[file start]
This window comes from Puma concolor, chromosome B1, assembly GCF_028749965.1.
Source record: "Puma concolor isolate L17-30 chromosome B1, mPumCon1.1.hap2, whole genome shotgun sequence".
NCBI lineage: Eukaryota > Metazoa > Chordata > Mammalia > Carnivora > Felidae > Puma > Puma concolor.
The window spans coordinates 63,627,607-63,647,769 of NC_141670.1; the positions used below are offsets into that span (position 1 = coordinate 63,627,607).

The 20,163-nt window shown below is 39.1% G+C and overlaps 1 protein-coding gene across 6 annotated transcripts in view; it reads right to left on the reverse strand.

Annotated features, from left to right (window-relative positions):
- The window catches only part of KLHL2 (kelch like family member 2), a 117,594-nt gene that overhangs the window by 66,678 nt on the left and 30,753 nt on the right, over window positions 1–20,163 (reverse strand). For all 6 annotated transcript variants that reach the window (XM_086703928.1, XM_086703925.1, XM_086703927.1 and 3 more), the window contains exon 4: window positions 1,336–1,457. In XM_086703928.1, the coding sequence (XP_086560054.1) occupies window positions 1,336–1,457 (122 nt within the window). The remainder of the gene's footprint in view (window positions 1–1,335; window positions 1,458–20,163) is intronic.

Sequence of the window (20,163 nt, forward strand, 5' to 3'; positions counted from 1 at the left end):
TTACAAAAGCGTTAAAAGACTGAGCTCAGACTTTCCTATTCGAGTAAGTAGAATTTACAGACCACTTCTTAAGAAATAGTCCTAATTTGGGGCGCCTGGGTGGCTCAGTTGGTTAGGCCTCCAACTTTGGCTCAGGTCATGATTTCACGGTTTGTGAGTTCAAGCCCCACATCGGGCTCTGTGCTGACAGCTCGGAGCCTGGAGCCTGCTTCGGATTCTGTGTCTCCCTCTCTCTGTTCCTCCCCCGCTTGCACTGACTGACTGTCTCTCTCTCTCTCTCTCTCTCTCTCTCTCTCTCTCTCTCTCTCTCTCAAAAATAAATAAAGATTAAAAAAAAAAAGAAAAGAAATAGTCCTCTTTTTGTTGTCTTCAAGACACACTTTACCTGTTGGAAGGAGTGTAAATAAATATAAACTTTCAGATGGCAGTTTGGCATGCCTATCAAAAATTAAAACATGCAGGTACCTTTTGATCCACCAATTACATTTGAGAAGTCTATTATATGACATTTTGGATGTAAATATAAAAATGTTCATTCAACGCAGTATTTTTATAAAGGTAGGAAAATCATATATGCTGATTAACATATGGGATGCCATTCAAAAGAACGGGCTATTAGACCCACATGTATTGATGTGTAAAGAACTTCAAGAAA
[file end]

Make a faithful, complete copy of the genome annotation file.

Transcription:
This window comes from Puma concolor, chromosome B1, assembly GCF_028749965.1.
Source record: "Puma concolor isolate L17-30 chromosome B1, mPumCon1.1.hap2, whole genome shotgun sequence".
NCBI lineage: Eukaryota > Metazoa > Chordata > Mammalia > Carnivora > Felidae > Puma > Puma concolor.
The window spans coordinates 63,627,607-63,647,769 of NC_141670.1; the positions used below are offsets into that span (position 1 = coordinate 63,627,607).

The 20,163-nt window shown below is 39.1% G+C and overlaps 1 protein-coding gene across 6 annotated transcripts in view; it reads right to left on the reverse strand.

Annotated features, from left to right (window-relative positions):
- The window catches only part of KLHL2 (kelch like family member 2), a 117,594-nt gene that overhangs the window by 66,678 nt on the left and 30,753 nt on the right, over window positions 1–20,163 (reverse strand). For all 6 annotated transcript variants that reach the window (XM_086703928.1, XM_086703925.1, XM_086703927.1 and 3 more), the window contains exon 4: window positions 1,336–1,457. In XM_086703928.1, the coding sequence (XP_086560054.1) occupies window positions 1,336–1,457 (122 nt within the window). The remainder of the gene's footprint in view (window positions 1–1,335; window positions 1,458–20,163) is intronic.

Sequence of the window (20,163 nt, forward strand, 5' to 3'; positions counted from 1 at the left end):
TTACAAAAGCGTTAAAAGACTGAGCTCAGACTTTCCTATTCGAGTAAGTAGAATTTACAGACCACTTCTTAAGAAATAGTCCTAATTTGGGGCGCCTGGGTGGCTCAGTTGGTTAGGCCTCCAACTTTGGCTCAGGTCATGATTTCACGGTTTGTGAGTTCAAGCCCCACATCGGGCTCTGTGCTGACAGCTCGGAGCCTGGAGCCTGCTTCGGATTCTGTGTCTCCCTCTCTCTGTTCCTCCCCCGCTTGCACTGACTGACTGTCTCTCTCTCTCTCTCTCTCTCTCTCTCTCTCTCTCTCTCTCTCTCTCAAAAATAAATAAAGATTAAAAAAAAAAAGAAAAGAAATAGTCCTCTTTTTGTTGTCTTCAAGACACACTTTACCTGTTGGAAGGAGTGTAAATAAATATAAACTTTCAGATGGCAGTTTGGCATGCCTATCAAAAATTAAAACATGCAGGTACCTTTTGATCCACCAATTACATTTGAGAAGTCTATTATATGACATTTTGGATGTAAATATAAAAATGTTCATTCAACGCAGTATTTTTATAAAGGTAGGAAAATCATATATGCTGATTAACATATGGGATGCCATTCAAAAGAACGGGCTATTAGACCCACATGTATTGATGTGTAAAGAACTTCAAGAAA